Print advertising is one of the oldest, and still one of the best, ways to get your company, brand, or product, to the reaches of the masses. Done badly, it’s time and money down the drain, and can be detrimental to it’s purpose. Well thought out and executed, print advertising will put the message across well, leave a lasting impression, and bring an increased long-term profit.
For a company looking to publicise themselves, there are a few integral points to remember when embarking on a printed ad campaign. Firstly where to place it for the best effect. Depending on the product or service being offered, trade or specialist magazines are an ideal placement for certain ads, specifically targeting a particular audience. For example, small hotel businesses advertising in magazine travel supplements and tourist guides that cater for their price range and desired clientele, either the backpacker, the business traveller, or a couple looking for a romantic getaway. More localised advertising for the same hotel can garner that extra publicity and custom, especially on promotional or free items that are useful for the traveller, such as tourist maps or tissue pack advertising.
Once where to place the adverts is ascertained, the next step is to create something to catch the customers eye. Specific colours subliminally give an overall impression of what type of product or service is being offered, as well as the typography used.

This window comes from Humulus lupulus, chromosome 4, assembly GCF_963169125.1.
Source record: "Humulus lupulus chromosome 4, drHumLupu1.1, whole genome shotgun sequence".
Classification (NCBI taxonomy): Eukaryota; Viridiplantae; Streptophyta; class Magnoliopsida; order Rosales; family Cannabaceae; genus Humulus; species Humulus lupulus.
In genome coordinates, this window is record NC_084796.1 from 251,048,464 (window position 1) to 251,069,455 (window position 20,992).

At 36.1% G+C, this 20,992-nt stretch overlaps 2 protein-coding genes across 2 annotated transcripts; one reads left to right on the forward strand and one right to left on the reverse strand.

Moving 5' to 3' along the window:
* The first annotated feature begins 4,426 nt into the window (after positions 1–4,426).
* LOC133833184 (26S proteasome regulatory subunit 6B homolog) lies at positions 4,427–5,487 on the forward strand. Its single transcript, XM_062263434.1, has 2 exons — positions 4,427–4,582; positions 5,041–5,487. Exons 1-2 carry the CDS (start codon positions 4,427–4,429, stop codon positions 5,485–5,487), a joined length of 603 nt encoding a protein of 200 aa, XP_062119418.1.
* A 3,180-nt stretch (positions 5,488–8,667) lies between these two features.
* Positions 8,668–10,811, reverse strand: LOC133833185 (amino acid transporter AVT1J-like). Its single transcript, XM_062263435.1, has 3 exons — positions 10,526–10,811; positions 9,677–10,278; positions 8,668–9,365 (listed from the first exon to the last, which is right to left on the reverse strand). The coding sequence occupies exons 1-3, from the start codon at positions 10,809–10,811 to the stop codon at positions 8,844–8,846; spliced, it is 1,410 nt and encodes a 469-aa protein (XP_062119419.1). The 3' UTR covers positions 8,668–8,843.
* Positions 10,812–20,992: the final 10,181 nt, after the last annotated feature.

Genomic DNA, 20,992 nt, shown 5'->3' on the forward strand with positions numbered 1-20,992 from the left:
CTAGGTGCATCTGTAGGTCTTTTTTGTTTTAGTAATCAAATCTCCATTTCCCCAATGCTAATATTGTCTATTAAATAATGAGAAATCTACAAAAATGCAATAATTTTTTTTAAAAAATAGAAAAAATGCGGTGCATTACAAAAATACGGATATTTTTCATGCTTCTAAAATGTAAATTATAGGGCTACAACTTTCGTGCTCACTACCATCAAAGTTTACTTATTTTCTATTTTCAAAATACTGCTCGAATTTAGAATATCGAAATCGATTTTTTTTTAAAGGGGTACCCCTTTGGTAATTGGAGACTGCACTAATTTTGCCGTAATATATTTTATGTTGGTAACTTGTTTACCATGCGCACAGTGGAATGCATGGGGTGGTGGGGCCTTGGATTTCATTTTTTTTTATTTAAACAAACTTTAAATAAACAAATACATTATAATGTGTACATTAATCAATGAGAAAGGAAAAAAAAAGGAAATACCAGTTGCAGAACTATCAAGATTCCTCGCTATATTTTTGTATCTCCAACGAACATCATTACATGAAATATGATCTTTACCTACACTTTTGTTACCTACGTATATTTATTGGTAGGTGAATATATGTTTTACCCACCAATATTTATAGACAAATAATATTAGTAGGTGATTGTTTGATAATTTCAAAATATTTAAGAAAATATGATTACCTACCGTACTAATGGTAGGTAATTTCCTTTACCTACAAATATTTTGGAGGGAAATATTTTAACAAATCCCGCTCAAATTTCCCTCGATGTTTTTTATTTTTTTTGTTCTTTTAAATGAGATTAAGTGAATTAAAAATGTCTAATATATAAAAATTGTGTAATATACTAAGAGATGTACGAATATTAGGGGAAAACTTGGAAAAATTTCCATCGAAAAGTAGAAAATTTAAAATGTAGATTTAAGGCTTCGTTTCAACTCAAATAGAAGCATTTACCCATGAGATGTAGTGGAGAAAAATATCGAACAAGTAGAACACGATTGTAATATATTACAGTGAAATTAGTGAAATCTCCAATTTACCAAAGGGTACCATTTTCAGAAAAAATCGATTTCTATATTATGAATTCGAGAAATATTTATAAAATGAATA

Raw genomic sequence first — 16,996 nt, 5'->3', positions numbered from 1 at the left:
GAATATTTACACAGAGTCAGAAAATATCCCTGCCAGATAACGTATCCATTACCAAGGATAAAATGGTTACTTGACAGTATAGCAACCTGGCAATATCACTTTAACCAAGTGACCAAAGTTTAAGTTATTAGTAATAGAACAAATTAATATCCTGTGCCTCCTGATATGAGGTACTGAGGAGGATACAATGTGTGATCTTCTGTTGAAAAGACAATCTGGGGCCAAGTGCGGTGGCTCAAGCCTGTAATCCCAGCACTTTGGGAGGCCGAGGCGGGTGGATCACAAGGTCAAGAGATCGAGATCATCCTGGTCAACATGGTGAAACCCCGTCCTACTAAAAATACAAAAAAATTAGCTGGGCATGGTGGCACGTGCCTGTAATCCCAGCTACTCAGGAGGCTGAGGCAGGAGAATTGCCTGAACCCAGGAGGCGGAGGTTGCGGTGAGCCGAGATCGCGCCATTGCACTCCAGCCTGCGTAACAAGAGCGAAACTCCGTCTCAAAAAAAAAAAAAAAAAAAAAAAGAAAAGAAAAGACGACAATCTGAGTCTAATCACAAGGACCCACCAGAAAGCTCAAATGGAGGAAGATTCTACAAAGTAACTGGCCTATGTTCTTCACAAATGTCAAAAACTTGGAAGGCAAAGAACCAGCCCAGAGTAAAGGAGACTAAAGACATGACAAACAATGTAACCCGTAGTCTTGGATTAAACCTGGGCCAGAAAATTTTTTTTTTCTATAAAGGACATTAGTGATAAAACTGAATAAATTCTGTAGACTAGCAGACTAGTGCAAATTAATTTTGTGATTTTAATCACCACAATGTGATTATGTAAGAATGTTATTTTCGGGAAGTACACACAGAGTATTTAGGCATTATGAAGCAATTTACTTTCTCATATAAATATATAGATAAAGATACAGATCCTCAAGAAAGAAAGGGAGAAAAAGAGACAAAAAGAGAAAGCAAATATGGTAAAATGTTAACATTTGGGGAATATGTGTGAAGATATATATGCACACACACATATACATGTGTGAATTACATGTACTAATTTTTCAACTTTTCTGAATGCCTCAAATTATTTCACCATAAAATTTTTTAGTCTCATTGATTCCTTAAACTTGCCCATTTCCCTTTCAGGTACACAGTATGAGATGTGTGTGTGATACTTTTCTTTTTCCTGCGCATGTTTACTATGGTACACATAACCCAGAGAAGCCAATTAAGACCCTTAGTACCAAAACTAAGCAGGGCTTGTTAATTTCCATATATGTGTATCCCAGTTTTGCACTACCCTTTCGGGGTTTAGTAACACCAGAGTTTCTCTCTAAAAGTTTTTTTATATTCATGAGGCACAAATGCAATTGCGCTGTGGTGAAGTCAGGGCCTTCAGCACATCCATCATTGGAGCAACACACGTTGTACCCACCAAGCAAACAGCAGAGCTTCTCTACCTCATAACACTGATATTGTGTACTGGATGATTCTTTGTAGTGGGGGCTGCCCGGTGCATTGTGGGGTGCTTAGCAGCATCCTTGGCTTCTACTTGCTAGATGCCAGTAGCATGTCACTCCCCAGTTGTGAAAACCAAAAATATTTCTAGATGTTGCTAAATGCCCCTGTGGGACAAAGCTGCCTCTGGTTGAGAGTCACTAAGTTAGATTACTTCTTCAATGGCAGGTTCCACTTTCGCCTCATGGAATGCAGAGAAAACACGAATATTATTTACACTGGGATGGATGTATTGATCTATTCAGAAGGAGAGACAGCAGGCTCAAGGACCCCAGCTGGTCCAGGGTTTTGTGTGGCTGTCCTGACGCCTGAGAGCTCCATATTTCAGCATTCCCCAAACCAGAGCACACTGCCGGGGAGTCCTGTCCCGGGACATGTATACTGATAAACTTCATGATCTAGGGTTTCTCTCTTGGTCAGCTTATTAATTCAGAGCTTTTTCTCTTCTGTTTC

For a young, fresh and energetic target market, bold bright primary colours with a fat and funky font will stand out to those who traditionally have a short attention span. Muted colour tones with understated, delicate typography automatically spells out refinement for a more up-market product, whereas, using earth-tones, and flowing lines with unfussy back-to-basics lettering, gives a natural ecological look to the ad before the customer has even read the text.
The amount of information on an advert can affect how successful it is. Too much text, especially in a small area, looks like hard work so does not draw the eye in. Size also dictates how much copy can be fitted into the space while it still being able to read from a reasonable distance.
More text-heavy adverts can however, be utilised when placed somewhere the customer will have time to read them. For example, train station and bus stop posters, or on a promotional item that will be in personal use, again such as the tissue pack.
Taking these points into consideration at the planning stage of an advertising campaign helps with the design and layout of the ad itself, as well as where it should be seen for the optimum impact, and it’s subsequent success.